Big franchises like Macross‎ and Gundam are also an exception. the brand value itself will sell the show and bring back the investment, and often they are considered as part of a much bigger marketing campaign to sell a more profitable product (Gunpla models for example). Because of that the artists who work on those big anime projects get more space to breathe but for the same reason the exceptions are also much higher.
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Old 2013-08-26, 19:43   Link #7
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Rose of Versailles is forgotten?! Almost every serious book I've read about anime/manga mentions Ikeda.

It just got licensed on dvd...at least here in the States.
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Old 2013-08-26, 19:52   Link #8
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Originally Posted by Fireminer View Post
Does the makers of Anime produce their work with artistic (or time-lasting) value in their mind?
This sentence sounds as if there were two, three people altogether making anime.
I think it's best to think about things like these in a case-by-case basis. I mean if you take a look at something like The Diary of Tortov Roddle, A Country Doctor or, for something a bit more "on the edge", Angel's Egg, I don't think commercial concerns were present or had any importance in the minds of the people who created those at the time.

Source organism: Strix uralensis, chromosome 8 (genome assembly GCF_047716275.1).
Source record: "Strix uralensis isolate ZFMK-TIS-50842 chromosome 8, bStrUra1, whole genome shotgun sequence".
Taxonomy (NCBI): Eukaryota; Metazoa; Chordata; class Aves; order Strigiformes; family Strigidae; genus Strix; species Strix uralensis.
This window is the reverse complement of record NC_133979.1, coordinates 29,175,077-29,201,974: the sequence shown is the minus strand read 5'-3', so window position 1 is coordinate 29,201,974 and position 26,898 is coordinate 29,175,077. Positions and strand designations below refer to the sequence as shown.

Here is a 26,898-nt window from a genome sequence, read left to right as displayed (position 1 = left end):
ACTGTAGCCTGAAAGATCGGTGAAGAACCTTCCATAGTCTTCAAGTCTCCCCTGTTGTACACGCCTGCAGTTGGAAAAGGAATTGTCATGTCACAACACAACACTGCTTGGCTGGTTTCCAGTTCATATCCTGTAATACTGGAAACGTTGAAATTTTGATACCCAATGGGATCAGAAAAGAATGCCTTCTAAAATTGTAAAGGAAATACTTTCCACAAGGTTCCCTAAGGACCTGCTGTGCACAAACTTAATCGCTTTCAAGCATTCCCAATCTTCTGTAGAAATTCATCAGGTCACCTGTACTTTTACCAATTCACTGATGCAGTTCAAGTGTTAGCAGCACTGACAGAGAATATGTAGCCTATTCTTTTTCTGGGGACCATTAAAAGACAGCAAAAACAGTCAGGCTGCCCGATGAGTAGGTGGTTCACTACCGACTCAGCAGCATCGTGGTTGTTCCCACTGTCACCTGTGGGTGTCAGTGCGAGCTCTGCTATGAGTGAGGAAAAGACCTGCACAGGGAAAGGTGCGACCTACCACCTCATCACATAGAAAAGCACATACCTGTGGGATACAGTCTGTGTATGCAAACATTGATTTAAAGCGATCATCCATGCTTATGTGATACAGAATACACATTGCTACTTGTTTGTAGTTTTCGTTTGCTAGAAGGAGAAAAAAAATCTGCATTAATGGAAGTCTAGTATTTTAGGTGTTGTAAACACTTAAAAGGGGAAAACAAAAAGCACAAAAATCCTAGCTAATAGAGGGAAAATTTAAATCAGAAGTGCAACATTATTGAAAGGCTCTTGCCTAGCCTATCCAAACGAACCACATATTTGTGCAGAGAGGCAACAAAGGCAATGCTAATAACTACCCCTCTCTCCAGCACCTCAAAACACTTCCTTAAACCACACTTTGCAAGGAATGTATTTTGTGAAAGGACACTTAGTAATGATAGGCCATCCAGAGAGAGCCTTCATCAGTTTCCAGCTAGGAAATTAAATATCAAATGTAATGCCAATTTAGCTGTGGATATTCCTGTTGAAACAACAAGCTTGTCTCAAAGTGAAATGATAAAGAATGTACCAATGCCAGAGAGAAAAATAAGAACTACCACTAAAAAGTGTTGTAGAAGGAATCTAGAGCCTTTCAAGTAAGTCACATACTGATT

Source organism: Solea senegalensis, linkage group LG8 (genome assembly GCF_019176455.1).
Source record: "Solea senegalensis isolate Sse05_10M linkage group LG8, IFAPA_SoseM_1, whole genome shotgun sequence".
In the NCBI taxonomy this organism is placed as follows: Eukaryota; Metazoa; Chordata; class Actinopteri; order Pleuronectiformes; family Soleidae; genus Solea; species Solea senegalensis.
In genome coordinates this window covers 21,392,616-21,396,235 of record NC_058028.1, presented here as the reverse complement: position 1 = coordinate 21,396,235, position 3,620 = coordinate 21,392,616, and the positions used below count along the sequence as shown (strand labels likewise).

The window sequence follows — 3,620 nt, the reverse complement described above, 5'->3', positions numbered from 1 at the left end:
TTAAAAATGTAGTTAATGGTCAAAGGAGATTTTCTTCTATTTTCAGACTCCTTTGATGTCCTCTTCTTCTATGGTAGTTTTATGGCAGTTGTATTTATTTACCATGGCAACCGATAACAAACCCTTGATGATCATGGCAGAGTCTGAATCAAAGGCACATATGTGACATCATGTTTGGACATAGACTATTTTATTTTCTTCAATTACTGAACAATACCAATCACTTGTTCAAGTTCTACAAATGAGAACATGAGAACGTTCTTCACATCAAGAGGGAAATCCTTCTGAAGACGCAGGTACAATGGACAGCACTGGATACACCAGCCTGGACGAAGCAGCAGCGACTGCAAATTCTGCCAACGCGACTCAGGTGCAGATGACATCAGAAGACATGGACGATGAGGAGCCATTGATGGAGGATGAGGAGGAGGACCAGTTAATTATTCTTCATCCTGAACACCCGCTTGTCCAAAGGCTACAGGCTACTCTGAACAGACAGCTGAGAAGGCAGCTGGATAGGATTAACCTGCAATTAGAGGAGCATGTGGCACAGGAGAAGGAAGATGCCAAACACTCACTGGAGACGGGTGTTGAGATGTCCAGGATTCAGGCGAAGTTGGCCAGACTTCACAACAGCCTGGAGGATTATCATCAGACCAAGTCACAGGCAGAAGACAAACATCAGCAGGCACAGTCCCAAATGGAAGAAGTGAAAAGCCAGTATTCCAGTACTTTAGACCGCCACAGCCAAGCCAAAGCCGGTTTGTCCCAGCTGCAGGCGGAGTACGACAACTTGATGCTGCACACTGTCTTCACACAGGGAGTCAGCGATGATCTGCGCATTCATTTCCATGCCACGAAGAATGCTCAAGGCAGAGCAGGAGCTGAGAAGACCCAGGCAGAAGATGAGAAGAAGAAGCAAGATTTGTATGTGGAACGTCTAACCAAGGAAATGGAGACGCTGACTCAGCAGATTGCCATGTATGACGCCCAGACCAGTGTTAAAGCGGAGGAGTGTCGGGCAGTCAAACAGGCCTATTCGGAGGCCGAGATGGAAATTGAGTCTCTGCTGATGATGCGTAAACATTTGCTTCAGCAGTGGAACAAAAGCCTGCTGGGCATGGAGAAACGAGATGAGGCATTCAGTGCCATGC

That's obviously not the case with most of the productions that get made, and it exceeds anime.
Which is not to say there isn't any value in a commercial production.
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Old 2013-08-26, 20:01   Link #9
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Anime is primarily an entertainment medium instead of an artistic one. There's an artistic breakout every other year or so but any artistic value the audience sees from entertainment is usually unintended (sometimes a cigar is just a cigar). But the legacy of a piece is at the audience's mercy.
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Old 2013-08-26, 20:06   Link #10
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Quote:
Originally Posted by Fireminer View Post
So, I am just a newbie to anime, but there is this question has been irked me a lot: Does the makers of Anime produce their work with artistic (or time-lasting) value in their mind?
Well, I definitely get the impression that Gen Urobuchi wants his greatest works to have a lasting legacy to them. While I do think that Madoka Magica is getting milked a fair bit for commercial reasons, I also think that artistic legacy is a factor as well. I get the impression that Gen wants Madoka Magica to become the Gundam of magical girl shows - In other words, something truly timeless that could be going on for decades and decades in one iteration or another.